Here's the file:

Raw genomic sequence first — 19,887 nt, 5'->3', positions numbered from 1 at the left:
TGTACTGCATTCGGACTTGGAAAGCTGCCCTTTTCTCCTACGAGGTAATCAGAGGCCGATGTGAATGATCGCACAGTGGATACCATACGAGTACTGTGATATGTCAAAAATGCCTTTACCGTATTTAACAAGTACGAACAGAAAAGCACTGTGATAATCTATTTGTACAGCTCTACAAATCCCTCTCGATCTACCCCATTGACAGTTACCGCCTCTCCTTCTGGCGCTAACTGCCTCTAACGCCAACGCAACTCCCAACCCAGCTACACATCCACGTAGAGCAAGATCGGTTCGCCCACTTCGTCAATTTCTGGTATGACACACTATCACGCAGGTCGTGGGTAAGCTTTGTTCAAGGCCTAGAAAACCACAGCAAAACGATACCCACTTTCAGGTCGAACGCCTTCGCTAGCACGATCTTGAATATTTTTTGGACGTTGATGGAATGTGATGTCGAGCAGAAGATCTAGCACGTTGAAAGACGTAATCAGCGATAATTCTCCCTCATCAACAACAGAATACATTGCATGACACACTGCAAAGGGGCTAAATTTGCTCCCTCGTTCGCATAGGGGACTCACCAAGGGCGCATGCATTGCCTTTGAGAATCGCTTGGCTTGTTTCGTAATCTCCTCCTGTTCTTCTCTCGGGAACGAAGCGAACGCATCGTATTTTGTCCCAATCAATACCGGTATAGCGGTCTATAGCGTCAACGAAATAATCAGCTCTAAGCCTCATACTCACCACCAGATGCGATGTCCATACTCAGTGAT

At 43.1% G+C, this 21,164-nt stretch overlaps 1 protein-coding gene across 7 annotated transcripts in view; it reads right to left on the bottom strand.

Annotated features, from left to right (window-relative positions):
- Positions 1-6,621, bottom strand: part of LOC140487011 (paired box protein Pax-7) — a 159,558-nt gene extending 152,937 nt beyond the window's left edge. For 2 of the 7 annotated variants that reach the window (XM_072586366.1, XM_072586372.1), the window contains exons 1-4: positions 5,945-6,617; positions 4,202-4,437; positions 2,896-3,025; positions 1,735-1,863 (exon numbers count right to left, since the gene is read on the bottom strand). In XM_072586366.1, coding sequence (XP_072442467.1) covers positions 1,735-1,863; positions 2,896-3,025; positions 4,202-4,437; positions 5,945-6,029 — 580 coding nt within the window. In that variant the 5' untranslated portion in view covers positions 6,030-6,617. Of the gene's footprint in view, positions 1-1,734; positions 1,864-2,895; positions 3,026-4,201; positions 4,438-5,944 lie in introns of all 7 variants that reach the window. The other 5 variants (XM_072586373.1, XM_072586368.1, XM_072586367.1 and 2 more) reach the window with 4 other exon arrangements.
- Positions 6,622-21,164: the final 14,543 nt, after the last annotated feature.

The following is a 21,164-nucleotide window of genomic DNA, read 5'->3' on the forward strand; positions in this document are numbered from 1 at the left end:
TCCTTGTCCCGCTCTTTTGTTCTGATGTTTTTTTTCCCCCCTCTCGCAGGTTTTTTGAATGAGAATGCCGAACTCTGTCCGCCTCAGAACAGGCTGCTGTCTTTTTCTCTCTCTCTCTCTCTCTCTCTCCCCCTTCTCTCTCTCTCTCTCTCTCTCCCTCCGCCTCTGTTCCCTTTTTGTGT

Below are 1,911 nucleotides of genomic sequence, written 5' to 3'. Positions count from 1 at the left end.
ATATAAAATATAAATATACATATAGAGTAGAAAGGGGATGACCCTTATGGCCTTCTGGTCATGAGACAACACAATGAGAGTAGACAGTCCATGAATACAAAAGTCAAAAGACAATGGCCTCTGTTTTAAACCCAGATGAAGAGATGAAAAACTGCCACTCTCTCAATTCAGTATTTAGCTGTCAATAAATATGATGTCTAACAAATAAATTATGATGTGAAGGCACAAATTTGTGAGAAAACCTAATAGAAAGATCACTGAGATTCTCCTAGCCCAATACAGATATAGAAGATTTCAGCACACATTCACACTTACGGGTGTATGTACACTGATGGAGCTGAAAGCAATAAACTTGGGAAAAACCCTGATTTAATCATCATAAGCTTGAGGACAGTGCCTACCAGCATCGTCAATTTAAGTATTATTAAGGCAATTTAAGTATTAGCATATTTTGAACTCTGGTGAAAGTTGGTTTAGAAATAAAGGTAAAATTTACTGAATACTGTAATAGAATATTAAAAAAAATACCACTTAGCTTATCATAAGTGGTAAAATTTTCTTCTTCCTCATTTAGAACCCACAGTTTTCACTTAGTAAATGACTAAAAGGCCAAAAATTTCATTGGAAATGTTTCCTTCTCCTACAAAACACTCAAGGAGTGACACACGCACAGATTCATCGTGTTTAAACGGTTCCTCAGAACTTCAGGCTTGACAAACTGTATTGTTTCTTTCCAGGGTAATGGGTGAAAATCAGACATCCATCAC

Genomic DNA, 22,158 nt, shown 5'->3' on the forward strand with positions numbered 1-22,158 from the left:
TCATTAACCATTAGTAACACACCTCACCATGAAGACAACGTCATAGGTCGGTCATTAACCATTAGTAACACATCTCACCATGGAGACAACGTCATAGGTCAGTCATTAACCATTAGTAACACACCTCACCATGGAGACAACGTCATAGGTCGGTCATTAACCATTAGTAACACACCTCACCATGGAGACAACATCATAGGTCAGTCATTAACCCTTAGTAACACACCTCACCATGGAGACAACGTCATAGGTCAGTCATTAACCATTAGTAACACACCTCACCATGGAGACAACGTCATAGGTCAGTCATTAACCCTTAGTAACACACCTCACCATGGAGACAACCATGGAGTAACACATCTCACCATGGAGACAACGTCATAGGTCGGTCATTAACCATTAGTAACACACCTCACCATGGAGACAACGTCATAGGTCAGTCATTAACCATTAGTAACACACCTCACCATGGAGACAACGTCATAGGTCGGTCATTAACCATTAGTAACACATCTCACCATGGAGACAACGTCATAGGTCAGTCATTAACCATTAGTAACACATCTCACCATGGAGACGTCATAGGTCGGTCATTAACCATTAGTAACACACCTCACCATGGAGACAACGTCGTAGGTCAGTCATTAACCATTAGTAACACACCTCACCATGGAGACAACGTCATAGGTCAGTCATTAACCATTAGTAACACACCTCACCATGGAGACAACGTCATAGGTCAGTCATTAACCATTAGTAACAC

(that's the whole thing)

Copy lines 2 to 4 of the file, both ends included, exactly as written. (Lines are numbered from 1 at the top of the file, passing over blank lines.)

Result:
TGTACTGCATTCGGACTTGGAAAGCTGCCCTTTTCTCCTACGAGGTAATCAGAGGCCGATGTGAATGATCGCACAGTGGATACCATACGAGTACTGTGATATGTCAAAAATGCCTTTACCGTATTTAACAAGTACGAACAGAAAAGCACTGTGATAATCTATTTGTACAGCTCTACAAATCCCTCTCGATCTACCCCATTGACAGTTACCGCCTCTCCTTCTGGCGCTAACTGCCTCTAACGCCAACGCAACTCCCAACCCAGCTACACATCCACGTAGAGCAAGATCGGTTCGCCCACTTCGTCAATTTCTGGTATGACACACTATCACGCAGGTCGTGGGTAAGCTTTGTTCAAGGCCTAGAAAACCACAGCAAAACGATACCCACTTTCAGGTCGAACGCCTTCGCTAGCACGATCTTGAATATTTTTTGGACGTTGATGGAATGTGATGTCGAGCAGAAGATCTAGCACGTTGAAAGACGTAATCAGCGATAATTCTCCCTCATCAACAACAGAATACATTGCATGACACACTGCAAAGGGGCTAAATTTGCTCCCTCGTTCGCATAGGGGACTCACCAAGGGCGCATGCATTGCCTTTGAGAATCGCTTGGCTTGTTTCGTAATCTCCTCCTGTTCTTCTCTCGGGAACGAAGCGAACGCATCGTATTTTGTCCCAATCAATACCGGTATAGCGGTCTATAGCGTCAACGAAATAATCAGCTCTAAGCCTCATACTCACCACCAGATGCGATGTCCATACTCAGTGAT

At 43.1% G+C, this 21,164-nt stretch overlaps 1 protein-coding gene across 7 annotated transcripts in view; it reads right to left on the bottom strand.

Annotated features, from left to right (window-relative positions):